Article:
Lifespan PP - Drowning Ophelia

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Drowning Ophelia: The Psychosocial Impact of Female Adolescence (Source: “I Was Raped by a Photographer. Here’s Why You Should Care” by Nikki DuBose) Rachel Matz Lifespan Psychology Carmelita Valencia-Daye March 26, 2016 :

Drowning Ophelia: The Psychosocial Impact of Female Adolescence (Source: “I Was Raped by a Photographer. Here’s Why You S hould C are” by N ikki DuBose) Rachel Matz Lifespan Psychology Carmelita Valencia-Daye March 26, 2016

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Title of Current Event: “I Was Raped by a Photographer. Here’s Why You Should Care”, by Nikki DuBose Date: March 17, 2016 Source: http://www.huffingtonpost.com/nikki-dubose/i-was-raped-by-a-photographer_b_9473698.html

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In her Huffington Post article (later expanded into an upcoming memoir entitled Washed Away: From Darkness to Light) , model Nikki DuBose uncovers the dark, unglamorous side of the seemingly sparkling world of professional modeling. She is only an object for consumption by a misogynistic society perpetuating eating disorders, self-mutilation, and depression. The impact of the impossible beauty standards is far reaching, effecting adolescent females the most, as they suffer from the highest incidence of teenage eating disorders and depression. in a 2014 study by the National Institute of Mental Health, an estimated 2.8 million adolescents struggled with depression; in this research, females between the age of 12-17 were nearly three times as likely to suffer from depression as males (NIMH, 2014).

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The first time Nikki DuBose felt bodily shame was at eight, and the hands of an abuser. A professional model at fifteen, she was publicly berated for her weight. This began a cycle of self-harm, including anorexia nervosa and depression. The paradox of her career is shocking: on magazine covers she was a picture of glamour, while behind the scenes she was chastised and misused, and ultimately sexually assaulted by a photographer. This is a crisis not limited to young women: “ My struggles could be yours, or your son’s or daughter’s — tragedies and mental health conditions affect everyone, anytime, anywhere . (DuBose, 2016)”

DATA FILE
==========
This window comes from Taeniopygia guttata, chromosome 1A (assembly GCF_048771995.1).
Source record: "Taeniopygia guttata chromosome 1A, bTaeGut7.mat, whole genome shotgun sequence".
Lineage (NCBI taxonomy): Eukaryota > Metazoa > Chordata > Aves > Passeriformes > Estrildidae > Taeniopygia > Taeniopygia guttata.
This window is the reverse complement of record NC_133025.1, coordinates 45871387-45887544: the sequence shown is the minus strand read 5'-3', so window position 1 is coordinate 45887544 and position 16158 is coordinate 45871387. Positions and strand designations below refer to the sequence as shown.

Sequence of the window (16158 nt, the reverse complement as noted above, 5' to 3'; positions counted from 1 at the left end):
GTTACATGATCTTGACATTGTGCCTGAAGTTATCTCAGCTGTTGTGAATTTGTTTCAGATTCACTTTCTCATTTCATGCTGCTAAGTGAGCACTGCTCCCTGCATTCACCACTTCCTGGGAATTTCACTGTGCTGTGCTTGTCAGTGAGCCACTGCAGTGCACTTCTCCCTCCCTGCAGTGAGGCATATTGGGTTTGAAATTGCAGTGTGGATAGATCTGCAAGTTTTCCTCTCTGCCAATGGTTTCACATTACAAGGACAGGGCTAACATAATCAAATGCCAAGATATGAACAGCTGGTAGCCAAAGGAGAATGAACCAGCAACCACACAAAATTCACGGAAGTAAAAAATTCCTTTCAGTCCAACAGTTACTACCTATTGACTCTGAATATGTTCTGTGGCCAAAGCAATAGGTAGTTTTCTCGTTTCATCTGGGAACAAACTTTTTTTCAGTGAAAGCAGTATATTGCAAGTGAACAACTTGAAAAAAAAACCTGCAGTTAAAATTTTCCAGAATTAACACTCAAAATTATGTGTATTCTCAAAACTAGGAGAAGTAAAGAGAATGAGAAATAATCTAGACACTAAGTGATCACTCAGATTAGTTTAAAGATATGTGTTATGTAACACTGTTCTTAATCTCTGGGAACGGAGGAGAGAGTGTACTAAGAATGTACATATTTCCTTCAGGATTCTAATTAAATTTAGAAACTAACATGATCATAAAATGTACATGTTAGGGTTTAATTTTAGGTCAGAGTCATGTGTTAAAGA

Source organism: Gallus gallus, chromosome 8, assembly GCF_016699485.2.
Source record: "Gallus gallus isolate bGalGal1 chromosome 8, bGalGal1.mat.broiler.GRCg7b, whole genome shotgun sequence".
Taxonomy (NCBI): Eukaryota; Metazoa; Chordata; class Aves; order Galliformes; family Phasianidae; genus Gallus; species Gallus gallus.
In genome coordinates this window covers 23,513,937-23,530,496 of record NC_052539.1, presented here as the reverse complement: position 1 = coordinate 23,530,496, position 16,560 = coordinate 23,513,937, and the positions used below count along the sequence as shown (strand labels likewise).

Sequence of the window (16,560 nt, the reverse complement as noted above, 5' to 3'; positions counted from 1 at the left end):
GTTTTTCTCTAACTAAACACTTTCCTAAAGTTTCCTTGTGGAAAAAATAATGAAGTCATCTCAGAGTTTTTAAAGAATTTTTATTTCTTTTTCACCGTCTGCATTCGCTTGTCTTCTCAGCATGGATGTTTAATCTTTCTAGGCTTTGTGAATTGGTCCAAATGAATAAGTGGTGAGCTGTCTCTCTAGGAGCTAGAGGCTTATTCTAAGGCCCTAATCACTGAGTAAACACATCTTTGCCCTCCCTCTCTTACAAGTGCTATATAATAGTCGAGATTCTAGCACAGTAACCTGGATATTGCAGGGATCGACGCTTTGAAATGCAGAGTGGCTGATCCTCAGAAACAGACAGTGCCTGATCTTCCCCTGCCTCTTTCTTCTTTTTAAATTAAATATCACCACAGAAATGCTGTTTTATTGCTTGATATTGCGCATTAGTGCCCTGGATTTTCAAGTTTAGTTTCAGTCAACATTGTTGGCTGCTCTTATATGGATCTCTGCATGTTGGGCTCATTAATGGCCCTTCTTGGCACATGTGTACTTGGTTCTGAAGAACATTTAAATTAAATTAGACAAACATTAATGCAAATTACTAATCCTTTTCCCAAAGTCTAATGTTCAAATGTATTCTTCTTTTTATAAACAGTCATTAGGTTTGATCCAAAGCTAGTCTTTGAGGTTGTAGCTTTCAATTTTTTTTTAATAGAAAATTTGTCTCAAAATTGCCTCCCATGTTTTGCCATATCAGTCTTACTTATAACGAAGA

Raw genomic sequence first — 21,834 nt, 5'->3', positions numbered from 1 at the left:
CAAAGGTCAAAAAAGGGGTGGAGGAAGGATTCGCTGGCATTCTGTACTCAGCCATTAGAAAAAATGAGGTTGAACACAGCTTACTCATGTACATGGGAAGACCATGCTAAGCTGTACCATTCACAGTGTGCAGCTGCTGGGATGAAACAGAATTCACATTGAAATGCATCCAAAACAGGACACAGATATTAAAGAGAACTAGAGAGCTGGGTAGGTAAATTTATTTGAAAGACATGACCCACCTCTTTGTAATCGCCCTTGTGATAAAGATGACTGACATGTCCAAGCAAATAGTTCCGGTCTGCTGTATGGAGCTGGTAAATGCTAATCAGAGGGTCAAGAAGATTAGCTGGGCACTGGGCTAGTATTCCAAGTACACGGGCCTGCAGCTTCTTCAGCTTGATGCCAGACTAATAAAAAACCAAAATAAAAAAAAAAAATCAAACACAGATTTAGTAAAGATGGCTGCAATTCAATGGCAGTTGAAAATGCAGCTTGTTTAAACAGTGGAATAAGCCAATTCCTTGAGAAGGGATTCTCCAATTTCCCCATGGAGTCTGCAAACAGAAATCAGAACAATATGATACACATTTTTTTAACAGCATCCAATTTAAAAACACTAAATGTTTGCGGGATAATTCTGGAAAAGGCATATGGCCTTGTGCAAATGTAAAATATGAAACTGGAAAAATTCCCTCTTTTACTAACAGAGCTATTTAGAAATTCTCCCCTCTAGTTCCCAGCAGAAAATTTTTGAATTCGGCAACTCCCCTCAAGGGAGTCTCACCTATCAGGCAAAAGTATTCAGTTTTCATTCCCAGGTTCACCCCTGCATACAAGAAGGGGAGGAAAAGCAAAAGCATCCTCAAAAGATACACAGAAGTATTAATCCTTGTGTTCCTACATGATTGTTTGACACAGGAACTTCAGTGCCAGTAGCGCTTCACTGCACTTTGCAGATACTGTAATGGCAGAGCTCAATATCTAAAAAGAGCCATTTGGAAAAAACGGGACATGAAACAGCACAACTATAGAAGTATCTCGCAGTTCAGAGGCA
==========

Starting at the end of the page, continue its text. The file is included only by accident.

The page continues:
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According to the Diagnostic and statistical manual of mental disorders (5 th Edition), anorexia nervosa is the “restriction of energy intake relative to requirements, leading to a significantly low weight in the context of age, sex, developmental trajectory and physical health (American Psychiatric Association, 2013).” Further, the “historical and cross-cultural variability in the prevalence of anorexia nervosa supports its association with cultures and settings in which thinness is valued…modeling and elite athletics are also associated with this risk. (American Psychiatric Association, 2013 ).” A relatively new disorder, orthorexia , hides eating disorders under the guise of “clean” eating. The appearance of health consciousness masks the obsession of weight loss.

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With the prevalence of bulimia nervosa and anorexia nervosa against a backdrop of desperately malnourished idols, is it any wonder that the rate of depression in adolescent females is higher than males? Girls aged 12 to 17 were at triple the risk of experiencing a major depressive episode when compared to boys (12 percent vs. 4.5 percent) (Gardner, 2012). The crux of the crisis is not only psychological; it is society’s pressure on young women to be perfect – but not too perfect. Confidence can easily be seen as conceit; the reward of physical attractiveness, however temporary, can only be presented by an outside source. Self-esteem, a crucial element in psychological development, is limited to the opinions of others.

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The Internet also plays a part in perpetuating these behaviors. Social media, as well, plays a part in the continuation of self-harm: sites such as Instagram become addictive for young women, and the incentive of “likes” for “selfies” creates immediate gratification. When these stimuli are not received – or worse, when the responses are decidedly negative, either from online sources or interpersonal experiences – the lack of validation can result in depression. “ Their world is anything but glamorous,” DuBose finishes, “ … to undermine their worth and value is to fuel the cycle that keeps people everywhere — not just models — mentally, physically, emotionally and spiritually sick (DuBose, 2016).” To wit: it is not the ones on the magazine pages who need to change – it is the ones holding the camera.

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References American Psychiatric Association. (2013). Diagnostic and statistical manual of mental disorders (5th ed.). Washington, DC: Author.   Bratman, S. (2015, July 17). Adolescent Girls and Orthorexia. Retrieved from http://www.orthorexia.com/adolescent-girls-and-orthorexia/   DuBose, N. (2016, March 17). I Was Raped by a Photographer. Here’s Why You Should Care. Retrieved from http://www.huffingtonpost.com/nikki-dubose/i-was-raped-by-a-photographer_b_9473698.html .   Gardner, A. (2012, July 31). Depression Rates Rise for Girls During Teen Years. Retrieved from http://consumer.healthday.com/mental-health-information-25/depression-news-176/depression-rates-rise-for-girls-during-teen-years- 667194.html.   National Institute of Mental Health (2014). Major Depression Among Adolescents . Retrieved from http://www.nimh.nih.gov/health/statistics/prevalence/major-depression-among- adolescents.shtml

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